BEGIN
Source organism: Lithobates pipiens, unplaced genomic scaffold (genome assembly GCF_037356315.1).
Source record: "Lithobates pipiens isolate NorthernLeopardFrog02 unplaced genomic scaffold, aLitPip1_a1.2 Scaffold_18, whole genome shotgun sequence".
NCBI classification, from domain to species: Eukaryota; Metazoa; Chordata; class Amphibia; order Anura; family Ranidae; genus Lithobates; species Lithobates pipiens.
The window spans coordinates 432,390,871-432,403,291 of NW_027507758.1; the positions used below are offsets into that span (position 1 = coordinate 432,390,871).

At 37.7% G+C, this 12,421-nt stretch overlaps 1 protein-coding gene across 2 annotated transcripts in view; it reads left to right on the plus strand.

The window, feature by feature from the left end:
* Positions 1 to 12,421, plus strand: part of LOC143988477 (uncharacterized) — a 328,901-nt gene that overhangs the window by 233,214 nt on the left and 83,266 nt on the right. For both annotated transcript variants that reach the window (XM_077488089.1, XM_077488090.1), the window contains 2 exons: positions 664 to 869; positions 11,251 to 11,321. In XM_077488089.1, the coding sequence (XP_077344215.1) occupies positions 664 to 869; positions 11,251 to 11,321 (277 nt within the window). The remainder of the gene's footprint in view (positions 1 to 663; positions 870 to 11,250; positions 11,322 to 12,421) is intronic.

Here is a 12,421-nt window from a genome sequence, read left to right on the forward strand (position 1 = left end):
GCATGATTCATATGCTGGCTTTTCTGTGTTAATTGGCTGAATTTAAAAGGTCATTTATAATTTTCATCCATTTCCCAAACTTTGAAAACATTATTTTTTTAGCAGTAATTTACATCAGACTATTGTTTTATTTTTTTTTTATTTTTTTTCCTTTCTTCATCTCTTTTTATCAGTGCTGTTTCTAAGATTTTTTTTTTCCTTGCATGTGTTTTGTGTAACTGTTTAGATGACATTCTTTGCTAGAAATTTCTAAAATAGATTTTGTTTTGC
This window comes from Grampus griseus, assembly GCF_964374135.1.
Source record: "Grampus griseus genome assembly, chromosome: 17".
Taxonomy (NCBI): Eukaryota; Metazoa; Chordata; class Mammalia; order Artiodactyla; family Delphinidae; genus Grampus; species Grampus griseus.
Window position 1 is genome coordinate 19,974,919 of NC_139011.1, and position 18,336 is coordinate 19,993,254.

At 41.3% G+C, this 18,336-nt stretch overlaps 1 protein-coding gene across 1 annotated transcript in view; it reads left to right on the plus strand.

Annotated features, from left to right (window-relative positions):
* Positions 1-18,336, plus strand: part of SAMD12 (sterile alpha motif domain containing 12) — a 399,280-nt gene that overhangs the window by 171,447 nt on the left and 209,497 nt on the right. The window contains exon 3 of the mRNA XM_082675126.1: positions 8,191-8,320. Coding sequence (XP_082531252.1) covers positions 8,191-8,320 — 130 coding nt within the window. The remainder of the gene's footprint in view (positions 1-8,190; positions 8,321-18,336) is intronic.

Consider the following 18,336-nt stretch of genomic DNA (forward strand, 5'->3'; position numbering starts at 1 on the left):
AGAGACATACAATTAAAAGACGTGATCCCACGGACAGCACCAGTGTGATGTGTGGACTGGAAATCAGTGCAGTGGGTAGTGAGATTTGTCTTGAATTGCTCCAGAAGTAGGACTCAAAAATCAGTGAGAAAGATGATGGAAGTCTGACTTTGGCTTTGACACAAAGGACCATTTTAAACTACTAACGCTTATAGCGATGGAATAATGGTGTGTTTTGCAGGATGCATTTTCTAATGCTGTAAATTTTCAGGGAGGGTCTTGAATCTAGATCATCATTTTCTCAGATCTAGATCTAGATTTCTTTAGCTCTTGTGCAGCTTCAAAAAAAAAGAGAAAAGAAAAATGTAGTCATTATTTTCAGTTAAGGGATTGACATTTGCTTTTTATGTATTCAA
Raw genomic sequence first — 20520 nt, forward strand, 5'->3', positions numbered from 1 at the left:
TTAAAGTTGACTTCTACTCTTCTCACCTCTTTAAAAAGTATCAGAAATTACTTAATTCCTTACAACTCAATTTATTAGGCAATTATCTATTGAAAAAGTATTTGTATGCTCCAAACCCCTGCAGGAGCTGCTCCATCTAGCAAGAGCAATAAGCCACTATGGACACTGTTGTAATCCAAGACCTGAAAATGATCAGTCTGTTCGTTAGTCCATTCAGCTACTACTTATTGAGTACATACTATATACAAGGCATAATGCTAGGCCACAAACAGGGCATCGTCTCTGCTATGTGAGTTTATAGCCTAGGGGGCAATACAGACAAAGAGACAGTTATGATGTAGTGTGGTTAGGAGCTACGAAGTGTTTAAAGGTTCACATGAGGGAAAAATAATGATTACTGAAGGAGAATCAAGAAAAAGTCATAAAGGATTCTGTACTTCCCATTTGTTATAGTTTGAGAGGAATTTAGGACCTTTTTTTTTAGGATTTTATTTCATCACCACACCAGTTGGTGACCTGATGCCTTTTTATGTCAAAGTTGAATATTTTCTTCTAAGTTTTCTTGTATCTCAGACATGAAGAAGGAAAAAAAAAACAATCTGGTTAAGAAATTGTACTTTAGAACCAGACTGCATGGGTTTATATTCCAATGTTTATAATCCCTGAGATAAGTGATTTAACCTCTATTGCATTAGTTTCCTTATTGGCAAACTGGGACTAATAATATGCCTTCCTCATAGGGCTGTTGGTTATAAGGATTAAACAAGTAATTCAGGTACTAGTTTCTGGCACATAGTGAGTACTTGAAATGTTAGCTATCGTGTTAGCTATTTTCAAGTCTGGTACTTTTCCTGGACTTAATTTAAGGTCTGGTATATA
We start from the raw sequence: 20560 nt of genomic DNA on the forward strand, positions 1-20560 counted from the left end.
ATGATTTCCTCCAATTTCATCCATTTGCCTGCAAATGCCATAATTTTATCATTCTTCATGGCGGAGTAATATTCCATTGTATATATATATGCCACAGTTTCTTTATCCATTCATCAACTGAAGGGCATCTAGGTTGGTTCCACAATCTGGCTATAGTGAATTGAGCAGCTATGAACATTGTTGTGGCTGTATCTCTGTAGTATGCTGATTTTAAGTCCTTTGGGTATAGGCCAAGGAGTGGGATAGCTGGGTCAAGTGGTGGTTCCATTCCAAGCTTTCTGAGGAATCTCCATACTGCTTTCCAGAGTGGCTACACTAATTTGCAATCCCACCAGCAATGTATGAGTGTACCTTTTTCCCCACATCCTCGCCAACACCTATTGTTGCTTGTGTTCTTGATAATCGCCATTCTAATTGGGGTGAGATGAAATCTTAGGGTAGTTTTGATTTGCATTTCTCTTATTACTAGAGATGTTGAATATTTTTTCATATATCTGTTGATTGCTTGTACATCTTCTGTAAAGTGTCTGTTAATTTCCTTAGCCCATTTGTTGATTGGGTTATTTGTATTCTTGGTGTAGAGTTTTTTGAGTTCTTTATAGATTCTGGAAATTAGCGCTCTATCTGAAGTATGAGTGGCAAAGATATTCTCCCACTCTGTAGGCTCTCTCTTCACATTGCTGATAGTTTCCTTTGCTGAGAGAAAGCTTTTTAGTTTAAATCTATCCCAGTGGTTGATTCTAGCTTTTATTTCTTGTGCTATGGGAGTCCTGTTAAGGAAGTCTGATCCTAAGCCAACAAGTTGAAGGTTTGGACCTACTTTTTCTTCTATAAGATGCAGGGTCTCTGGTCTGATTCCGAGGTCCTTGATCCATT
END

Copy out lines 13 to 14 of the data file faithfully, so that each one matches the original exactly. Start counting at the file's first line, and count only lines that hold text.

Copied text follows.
Window position 1 is genome coordinate 19,974,919 of NC_139011.1, and position 18,336 is coordinate 19,993,254.

At 41.3% G+C, this 18,336-nt stretch overlaps 1 protein-coding gene across 1 annotated transcript in view; it reads left to right on the plus strand.